My daughter and I live in Ohio and are going through a situation of this type right now. He and I were married 15 years and he is a diagnosed narcissist. His narcissistic tendencies pop up and create an unbelievable amount of havoc, and quite regularly now that he’s moved back in with his parents. Before moving back with his parents, he had her overnight less than 7 times in a year. All of a sudden, he now expects every weekend, vacation, and whim. She no longer wants to go with him but reluctantly does if he promises she can come back when she wants (then breaks the promise and keeps her against her wishes). He’s resorted to leaving the house when I’m on my way to pick her up at the end of visitation, not allowing her to communicate with me when she asks while with him, demanding she go and stay even if she’s begging not to, and threatening me with showing with police and taking me to court for full custody if she doesn’t go whenever he demands she does (scheduled visitation or not). She is just beginning to open up fully about the weight she feels on her little shoulders. Just tonight he showed up and left her a crying mess when he began to threaten me in front of her and said he was taking her for her entire summer break regardless of what i say. She later admitted to me that if she doesn’t do, say, and give in to what he wants he will make things very difficult for her (coincidentally exactly what I experienced from him near the end of the marriage). She already sees a therapist. She’s been opening up to this therapist, but is frightened her father might find out what she’s been saying. How in the world do we handle this? I know from prior marriage counseling and psychiatric sessions with him that he doesn’t take professional suggestions to heart, and once he knows what our daughter said to her therapist, I’m afraid of the possible retribution she might face! Couple with this highly reputable sources informing me of him abusing drugs and his spitefulness rising to the level of endangerment in my eyes (just last weekend he directly defied Drs orders to have her ride a 4 wheeler 2 weeks into a 4 week recovery after a major open-bladder ureter relocation surgery <– that he never showed to the hospital for, BTW) and it's very difficult to know how to proceed but feel I must do something! I have no idea how to proceed because of the fear that the courts here will not put any weight on emotional abuse, fear retribution from him, and finally have no idea exactly what to ask for. Is it possible to at least rescind overnight custody rights so that she won't be forced to sleep there?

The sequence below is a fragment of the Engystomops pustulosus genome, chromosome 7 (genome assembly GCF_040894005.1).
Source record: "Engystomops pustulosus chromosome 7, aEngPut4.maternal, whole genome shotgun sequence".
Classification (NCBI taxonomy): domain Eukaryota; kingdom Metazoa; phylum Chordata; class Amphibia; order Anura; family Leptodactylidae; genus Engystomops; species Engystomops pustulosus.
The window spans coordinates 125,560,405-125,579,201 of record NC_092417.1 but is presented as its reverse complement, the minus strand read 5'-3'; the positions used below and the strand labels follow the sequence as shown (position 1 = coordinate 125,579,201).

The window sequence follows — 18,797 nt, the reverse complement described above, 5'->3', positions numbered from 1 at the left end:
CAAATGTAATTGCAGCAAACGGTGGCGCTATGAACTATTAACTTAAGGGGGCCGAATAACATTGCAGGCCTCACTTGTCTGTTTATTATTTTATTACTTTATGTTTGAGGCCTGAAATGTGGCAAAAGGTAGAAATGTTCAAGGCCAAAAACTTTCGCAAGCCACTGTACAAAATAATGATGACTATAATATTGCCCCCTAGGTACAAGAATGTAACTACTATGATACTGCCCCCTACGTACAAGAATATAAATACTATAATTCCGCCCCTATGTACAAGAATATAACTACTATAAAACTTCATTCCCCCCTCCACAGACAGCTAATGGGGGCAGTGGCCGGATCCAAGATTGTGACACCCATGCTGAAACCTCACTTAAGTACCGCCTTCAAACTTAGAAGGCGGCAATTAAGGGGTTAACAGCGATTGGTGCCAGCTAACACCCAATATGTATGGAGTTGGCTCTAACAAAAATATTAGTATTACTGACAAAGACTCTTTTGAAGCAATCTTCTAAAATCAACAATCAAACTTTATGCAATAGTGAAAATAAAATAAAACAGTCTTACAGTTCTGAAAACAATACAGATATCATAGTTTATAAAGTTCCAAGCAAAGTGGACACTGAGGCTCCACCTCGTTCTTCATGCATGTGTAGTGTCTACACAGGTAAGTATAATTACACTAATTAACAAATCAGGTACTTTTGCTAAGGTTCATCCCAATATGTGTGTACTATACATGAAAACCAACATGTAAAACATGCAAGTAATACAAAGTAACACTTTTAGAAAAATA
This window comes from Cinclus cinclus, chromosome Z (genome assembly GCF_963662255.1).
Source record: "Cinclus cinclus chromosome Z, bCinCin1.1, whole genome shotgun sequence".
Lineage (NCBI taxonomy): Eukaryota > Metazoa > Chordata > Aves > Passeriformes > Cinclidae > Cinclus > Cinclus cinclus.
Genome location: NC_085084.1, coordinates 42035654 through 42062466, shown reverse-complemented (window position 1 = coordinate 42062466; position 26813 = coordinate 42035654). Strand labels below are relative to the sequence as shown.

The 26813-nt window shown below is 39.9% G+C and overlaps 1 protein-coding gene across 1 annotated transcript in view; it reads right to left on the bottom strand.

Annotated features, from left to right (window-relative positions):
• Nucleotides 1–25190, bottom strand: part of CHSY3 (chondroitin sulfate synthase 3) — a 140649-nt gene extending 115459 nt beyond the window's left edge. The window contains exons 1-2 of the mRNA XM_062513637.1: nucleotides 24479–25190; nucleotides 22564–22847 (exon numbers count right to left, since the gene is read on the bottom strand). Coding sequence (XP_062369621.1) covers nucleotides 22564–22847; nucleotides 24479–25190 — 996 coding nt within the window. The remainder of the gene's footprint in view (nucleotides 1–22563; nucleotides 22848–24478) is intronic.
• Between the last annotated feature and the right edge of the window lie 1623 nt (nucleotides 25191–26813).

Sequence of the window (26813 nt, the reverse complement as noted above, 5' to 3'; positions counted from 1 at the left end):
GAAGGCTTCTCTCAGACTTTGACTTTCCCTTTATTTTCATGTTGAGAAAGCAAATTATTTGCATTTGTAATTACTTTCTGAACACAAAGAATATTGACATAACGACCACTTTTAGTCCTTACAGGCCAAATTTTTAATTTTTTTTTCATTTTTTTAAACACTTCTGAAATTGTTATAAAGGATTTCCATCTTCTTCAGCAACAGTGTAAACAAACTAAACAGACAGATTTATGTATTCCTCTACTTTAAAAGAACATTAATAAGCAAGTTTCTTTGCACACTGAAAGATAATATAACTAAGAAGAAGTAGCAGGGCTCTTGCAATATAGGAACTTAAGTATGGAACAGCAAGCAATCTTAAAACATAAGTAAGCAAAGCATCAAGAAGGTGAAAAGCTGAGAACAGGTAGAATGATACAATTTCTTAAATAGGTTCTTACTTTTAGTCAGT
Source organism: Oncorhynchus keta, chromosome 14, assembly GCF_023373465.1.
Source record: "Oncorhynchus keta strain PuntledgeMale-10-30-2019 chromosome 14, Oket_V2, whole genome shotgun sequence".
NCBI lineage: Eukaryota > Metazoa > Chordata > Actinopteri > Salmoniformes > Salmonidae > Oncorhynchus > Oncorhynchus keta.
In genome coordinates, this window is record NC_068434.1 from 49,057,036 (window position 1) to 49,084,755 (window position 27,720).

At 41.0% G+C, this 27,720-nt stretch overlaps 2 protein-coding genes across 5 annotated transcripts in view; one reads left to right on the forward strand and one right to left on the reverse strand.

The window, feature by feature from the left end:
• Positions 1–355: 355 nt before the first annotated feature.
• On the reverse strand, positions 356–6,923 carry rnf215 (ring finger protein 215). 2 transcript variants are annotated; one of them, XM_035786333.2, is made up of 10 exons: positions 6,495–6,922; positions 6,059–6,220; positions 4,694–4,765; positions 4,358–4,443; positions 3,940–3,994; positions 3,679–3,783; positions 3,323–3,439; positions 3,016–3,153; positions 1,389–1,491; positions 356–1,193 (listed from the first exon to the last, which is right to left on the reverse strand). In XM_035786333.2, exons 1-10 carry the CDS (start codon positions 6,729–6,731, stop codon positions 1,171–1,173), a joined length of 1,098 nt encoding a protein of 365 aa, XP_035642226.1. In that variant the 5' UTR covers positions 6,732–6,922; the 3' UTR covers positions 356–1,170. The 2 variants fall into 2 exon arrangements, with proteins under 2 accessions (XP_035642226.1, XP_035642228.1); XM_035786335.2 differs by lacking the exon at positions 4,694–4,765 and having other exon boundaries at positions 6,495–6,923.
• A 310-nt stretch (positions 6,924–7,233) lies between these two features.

1. Frustrated mom says: